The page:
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Right dose of CAR T cells and lymphodepletion can achieve good response rates for NHL patients

Right dose of CAR T cells and lymphodepletion can achieve good response rates for NHL patients

In a paper published today in Science Translational Medicine, researchers from Fred Hutchinson Cancer Research Center shared data from an early-phase study of patients with advanced non-Hodgkin lymphoma (NHL) who received JCAR014, a Chimeric Antigen Receptor (CAR) T cell treatment, and chemotherapy. [More]
UC researchers offer more insights into how lack of gut bacteria influences fat absorption

UC researchers offer more insights into how lack of gut bacteria influences fat absorption

A study led by University of Cincinnati lipid metabolism researchers lends additional insight into how bacteria in the gut, or lack thereof, influences intestinal mast cells (MMC) activation and perhaps fat absorption. [More]
Stem cells may be responsible for vascular calcification in patients with kidney disease

Stem cells may be responsible for vascular calcification in patients with kidney disease

Scientists have implicated a type of stem cell in the calcification of blood vessels that is common in patients with chronic kidney disease. [More]
Interactions between rare and common genetic variants may contribute to craniosynostosis

Interactions between rare and common genetic variants may contribute to craniosynostosis

During the first year of life, the human brain doubles in size, and continues growing through adolescence. [More]
Researchers reveal potential therapeutic treatment for alphavirus infections

Researchers reveal potential therapeutic treatment for alphavirus infections

Research conducted by Griffith University and Melbourne-based company Paradigm Biopharmaceuticals Limited has uncovered a potential new therapeutic treatment for the global battle against mosquito-borne alphavirus infections, including the debilitating Ross River Virus (RRV) and Chikungunya Virus (CHIKV). [More]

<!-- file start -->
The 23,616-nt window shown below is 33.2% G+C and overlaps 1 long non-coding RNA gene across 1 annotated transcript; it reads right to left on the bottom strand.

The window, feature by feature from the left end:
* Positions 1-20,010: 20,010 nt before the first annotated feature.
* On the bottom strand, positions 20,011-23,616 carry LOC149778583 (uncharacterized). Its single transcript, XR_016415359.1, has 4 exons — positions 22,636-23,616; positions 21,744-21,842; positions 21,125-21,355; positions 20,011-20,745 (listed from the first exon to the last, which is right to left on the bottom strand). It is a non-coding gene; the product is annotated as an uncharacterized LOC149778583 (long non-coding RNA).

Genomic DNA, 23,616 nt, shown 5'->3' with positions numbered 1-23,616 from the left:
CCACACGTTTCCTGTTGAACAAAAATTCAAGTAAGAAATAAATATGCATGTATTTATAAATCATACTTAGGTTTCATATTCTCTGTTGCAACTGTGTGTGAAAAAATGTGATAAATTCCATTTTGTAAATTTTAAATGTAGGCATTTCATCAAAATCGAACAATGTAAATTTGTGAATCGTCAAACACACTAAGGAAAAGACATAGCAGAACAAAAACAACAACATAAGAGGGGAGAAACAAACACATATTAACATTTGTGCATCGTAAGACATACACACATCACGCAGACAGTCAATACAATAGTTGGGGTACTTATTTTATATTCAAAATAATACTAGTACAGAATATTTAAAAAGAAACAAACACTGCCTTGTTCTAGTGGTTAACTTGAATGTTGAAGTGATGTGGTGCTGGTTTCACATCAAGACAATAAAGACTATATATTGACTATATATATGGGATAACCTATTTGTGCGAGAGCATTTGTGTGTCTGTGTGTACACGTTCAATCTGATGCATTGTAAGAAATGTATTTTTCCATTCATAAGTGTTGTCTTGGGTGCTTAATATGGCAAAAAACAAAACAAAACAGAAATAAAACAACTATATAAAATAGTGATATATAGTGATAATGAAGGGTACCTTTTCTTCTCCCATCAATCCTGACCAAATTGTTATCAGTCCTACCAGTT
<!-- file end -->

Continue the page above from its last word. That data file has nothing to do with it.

Prevention programs can decrease risk of ankle injuries in soccer players

Prevention programs can decrease risk of ankle injuries in soccer players

Prevention programs are effective at reducing the risk of ankle injuries by 40 percent in soccer players, according to a new study appearing in today's issue of the Journal of Bone and Joint Surgery. [More]
Study finds cord blood transplant recipients appear to have better outcomes against leukemia

Study finds cord blood transplant recipients appear to have better outcomes against leukemia

Umbilical cord blood transplants may have advantages beyond offering an alternative stem cell source for leukemia patients without a traditional donor match, according to a study published today in The New England Journal of Medicine. [More]
Researchers discover risk factors that contribute to fracture nonunion in adults

Researchers discover risk factors that contribute to fracture nonunion in adults

Dr. Robert Zura, the Robert D'Ambrosia Professor and Head of Orthopaedic Surgery at LSU Health New Orleans School of Medicine, was part of a research team that identified risk factors which may help orthopaedic surgeons better predict a serious complication of bone fractures. [More]
School-based exercises may benefit bone mass, strength in growing children

School-based exercises may benefit bone mass, strength in growing children

Moderate to high impact sports such as gymnastics, basketball, or football have been shown to benefit bone mass, structure and strength - with benefits particularly apparent during pre-and early adolescence. [More]
Beta-blockers can help treat bone loss caused by antidepressants in mice

Beta-blockers can help treat bone loss caused by antidepressants in mice

The antidepressant fluoxetine causes bone loss by instructing the brain to send out signals that increase bone breakdown, but a beta-blocker can intercept the signals, a new study in mice has found. [More]